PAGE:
By Ethan Kessler and Jeff Abramson
U.S. and UK leaders received rare rebukes on the same day in June to their plans to sell conventional arms to Saudi Arabia, highlighting the challenges that Riyadh’s top two arms suppliers face in justifying their support for the kingdom and its allies.
The Republican-led U.S. Senate voted June 20 to block issuing licenses for $8.1 billion in arms sales to Jordan, Saudi Arabia, and the United Arab Emirates (UAE) that had been previously promised by the Trump administration. Senators approved two resolutions, each by a 53-45 vote with seven Republican senators in support, and 20 resolutions en bloc by a 51–45 vote with five Republican senators voting in favor. The resolutions came in response to the administration’s use of emergency powers to bypass the normal congressional notification process on 22 arms sales agreements. The House is expected to pass similar resolutions of disapproval.
The legislative action echoes earlier congressional efforts to curb U.S. military support for Saudi combat activity in Yemen as lawmakers have expressed concern about the humanitarian consequences of the war in Yemen and the Trump administration’s muted response to the Saudi killing of Jamal Khashoggi, a commentator for The Washington Post. Congress approved a resolution in March under the War Powers Act to limit U.S. military action in Yemen, but it could not muster enough votes to overrule President Donald Trump’s veto of the resolution. Trump is expected to veto the June resolutions as well. (See ACT, June 2019.)
Aspects of the planned arms sales faced early opposition from Sen. Bob Menendez (D-N.J.), the ranking member on the Senate Foreign Relations Committee, who placed a hold in 2018 on precision-guided munition sales to Saudi Arabia and the UAE, acting during a customary informal period that precedes formal notification. (See ACT, September 2018.) On May 24, Secretary of State Mike Pompeo invoked a provision in the 1976 Arms Export Control Act (AECA) to allow the administration to conclude the sales, citing the need to “deter Iranian aggression and build partner self-defense capacity.” The declaration allowed the president to bypass Menendez's hold and a formal 30-day review process, using authority under the AECA to expedite arms sales to foreign governments if the president declares that “an emergency exists which requires the proposed sale in the national security interest of the United States.”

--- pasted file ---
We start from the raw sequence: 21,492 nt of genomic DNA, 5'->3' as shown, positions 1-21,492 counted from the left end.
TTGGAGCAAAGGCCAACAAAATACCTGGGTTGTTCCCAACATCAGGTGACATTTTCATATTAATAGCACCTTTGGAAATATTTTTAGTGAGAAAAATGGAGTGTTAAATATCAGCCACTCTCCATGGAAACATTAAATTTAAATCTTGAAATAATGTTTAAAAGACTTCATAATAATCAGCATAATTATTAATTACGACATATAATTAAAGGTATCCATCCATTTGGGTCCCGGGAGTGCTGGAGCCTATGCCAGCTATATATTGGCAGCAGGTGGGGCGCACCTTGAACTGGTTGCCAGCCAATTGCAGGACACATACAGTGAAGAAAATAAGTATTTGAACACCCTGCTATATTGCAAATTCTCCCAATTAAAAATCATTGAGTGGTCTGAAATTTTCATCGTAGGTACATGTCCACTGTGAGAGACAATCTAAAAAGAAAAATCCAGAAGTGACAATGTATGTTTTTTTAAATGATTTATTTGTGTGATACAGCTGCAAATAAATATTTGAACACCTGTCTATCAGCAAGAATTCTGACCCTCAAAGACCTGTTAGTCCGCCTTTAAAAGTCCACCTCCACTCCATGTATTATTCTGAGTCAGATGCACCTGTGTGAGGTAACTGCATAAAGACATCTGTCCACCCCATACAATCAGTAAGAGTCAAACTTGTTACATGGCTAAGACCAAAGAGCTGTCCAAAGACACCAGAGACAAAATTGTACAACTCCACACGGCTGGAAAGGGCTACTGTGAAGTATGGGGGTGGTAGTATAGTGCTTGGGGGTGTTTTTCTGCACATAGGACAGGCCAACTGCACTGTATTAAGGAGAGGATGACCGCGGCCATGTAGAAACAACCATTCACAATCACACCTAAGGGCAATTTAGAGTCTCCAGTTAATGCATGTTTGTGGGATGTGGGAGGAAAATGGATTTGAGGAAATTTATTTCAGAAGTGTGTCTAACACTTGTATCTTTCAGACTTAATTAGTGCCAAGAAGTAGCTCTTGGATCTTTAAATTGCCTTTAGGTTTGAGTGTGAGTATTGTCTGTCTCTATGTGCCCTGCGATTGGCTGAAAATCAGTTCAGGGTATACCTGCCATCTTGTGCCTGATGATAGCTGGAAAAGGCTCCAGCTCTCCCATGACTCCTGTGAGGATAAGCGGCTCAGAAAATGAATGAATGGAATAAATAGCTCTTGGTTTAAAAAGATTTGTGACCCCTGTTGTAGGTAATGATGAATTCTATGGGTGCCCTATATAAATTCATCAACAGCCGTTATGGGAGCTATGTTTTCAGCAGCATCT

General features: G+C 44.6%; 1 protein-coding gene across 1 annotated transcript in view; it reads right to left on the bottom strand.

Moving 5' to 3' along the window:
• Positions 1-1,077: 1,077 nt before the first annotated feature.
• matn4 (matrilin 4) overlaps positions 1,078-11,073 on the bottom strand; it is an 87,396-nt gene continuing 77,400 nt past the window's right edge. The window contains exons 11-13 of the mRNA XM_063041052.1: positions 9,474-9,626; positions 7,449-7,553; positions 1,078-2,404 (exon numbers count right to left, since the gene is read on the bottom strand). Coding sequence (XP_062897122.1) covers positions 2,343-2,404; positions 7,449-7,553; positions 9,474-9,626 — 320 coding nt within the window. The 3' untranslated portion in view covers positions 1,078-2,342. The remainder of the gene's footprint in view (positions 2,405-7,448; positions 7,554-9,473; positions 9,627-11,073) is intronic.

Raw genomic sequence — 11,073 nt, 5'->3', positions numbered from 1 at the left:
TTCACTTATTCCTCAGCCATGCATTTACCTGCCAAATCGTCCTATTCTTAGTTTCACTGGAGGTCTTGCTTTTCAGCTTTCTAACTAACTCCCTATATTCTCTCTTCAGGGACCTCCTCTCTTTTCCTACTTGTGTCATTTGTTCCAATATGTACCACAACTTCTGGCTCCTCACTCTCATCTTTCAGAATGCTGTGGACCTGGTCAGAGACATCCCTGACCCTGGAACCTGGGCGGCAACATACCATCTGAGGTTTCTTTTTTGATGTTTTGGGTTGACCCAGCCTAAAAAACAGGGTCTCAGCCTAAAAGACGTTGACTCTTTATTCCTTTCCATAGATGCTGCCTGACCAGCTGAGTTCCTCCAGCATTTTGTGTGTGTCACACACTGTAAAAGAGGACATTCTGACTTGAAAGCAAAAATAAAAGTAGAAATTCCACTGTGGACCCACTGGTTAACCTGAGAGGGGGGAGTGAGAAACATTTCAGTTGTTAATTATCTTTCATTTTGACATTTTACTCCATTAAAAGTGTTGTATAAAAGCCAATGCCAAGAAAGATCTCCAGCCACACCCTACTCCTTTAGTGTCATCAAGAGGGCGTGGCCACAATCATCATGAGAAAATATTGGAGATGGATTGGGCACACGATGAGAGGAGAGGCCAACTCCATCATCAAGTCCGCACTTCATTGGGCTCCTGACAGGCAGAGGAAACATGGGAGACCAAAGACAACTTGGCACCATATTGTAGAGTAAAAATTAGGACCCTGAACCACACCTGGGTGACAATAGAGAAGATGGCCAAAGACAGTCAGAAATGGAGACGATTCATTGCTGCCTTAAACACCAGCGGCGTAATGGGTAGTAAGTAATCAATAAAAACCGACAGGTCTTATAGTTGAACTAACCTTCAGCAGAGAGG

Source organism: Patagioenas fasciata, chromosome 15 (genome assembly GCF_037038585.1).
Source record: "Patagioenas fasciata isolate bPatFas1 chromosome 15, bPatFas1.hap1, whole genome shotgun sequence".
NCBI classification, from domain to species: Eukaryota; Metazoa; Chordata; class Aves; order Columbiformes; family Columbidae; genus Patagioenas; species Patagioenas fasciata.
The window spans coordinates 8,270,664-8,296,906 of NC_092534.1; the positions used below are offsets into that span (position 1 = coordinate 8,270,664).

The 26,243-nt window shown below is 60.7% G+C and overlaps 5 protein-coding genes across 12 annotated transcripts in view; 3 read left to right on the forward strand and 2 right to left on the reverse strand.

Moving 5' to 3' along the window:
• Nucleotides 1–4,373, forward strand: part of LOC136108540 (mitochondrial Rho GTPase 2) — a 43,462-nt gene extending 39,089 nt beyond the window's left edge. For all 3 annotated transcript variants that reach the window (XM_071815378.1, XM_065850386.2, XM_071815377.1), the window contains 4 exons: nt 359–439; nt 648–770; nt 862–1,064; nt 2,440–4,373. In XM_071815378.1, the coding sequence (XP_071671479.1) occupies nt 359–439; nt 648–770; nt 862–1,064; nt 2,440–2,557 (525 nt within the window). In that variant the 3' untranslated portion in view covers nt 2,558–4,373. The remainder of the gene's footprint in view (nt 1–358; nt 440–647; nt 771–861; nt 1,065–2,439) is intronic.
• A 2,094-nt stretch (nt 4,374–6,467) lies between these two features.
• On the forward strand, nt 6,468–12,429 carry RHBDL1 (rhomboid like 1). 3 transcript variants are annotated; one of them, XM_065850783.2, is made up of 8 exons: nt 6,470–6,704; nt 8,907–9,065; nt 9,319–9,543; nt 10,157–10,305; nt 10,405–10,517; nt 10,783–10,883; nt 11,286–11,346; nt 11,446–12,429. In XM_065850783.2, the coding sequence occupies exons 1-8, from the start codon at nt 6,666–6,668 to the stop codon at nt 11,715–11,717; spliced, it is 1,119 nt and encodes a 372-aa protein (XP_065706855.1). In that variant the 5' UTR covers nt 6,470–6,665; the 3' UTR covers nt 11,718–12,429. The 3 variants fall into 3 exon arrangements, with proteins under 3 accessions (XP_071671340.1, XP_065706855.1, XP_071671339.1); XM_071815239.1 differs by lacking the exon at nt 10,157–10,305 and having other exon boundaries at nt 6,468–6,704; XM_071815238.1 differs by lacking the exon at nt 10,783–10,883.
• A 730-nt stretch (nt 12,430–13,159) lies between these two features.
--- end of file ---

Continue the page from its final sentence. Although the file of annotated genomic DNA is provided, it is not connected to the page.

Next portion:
That emergency authority has been used three times in the past, according to R. Clarke Cooper, assistant secretary of state for political-military affairs, during a House Foreign Affairs Committee hearing on June 12. He argued the sales sent a “loud and clear message to Iran that we stand by our regional partners.”
At that hearing, Chairman Eliot Engel (D-N.Y.) flatly declared that “there is no emergency,” saying that “a real emergency would require weapons that can be delivered immediately...not months or even years from now, as these do.” Cooper agreed that some of the sales would take place over a longer time frame, but said that others are “happening now, and actually, it’s happened prior to this hearing.” It appears that precision-guided munitions would be among the first weapons to be delivered.
Menendez also sought to send a message to the region. “If the Senate wants to show the world that even if you are an ally you cannot kill with impunity, this is the moment,” he said before the June 20 vote. He urged his colleagues to “stand up for the proposition that we won’t let our bombs fall upon innocent civilians and have the moral responsibility which will be a blemish on our history for years to come.”
With Sen. Lindsey Graham (R-S.C.), Menendez and five other senators first introduced the 22 joint resolutions of disapproval on June 5. Such resolutions have been rarely introduced, and their passage by both chambers is exceedingly rare. None has survived a presidential veto.
The pushback against arms sales to Saudi Arabia also extended to the United Kingdom, Riyadh's second-largest arms supplier. The UK Court of Appeal determined on June 20 that the government had failed to sufficiently scrutinize the Saudi-led coalition’s adherence to international humanitarian law, in violation of UK and EU law. In a press summary of their ruling, the judges said the UK government “made no concluded assessments” of the Saudi-led coalition’s record in Yemen, nor did it try to do so. Instead, the government had assessed Saudi “attitude” and engaged Riyadh in an attempt to avoid breaches of law and civilian casualties. The court found that approach insufficient and directed the government to reassess past decisions and change this practice moving forward. The court did not ban any arms transfers, but the UK government said June 25 that while it was reviewing the decision it would “not grant any new licenses for exports to Saudi Arabia and its coalition partners (UAE, Kuwait, Bahrain and Egypt) which might be used in the conflict in Yemen.”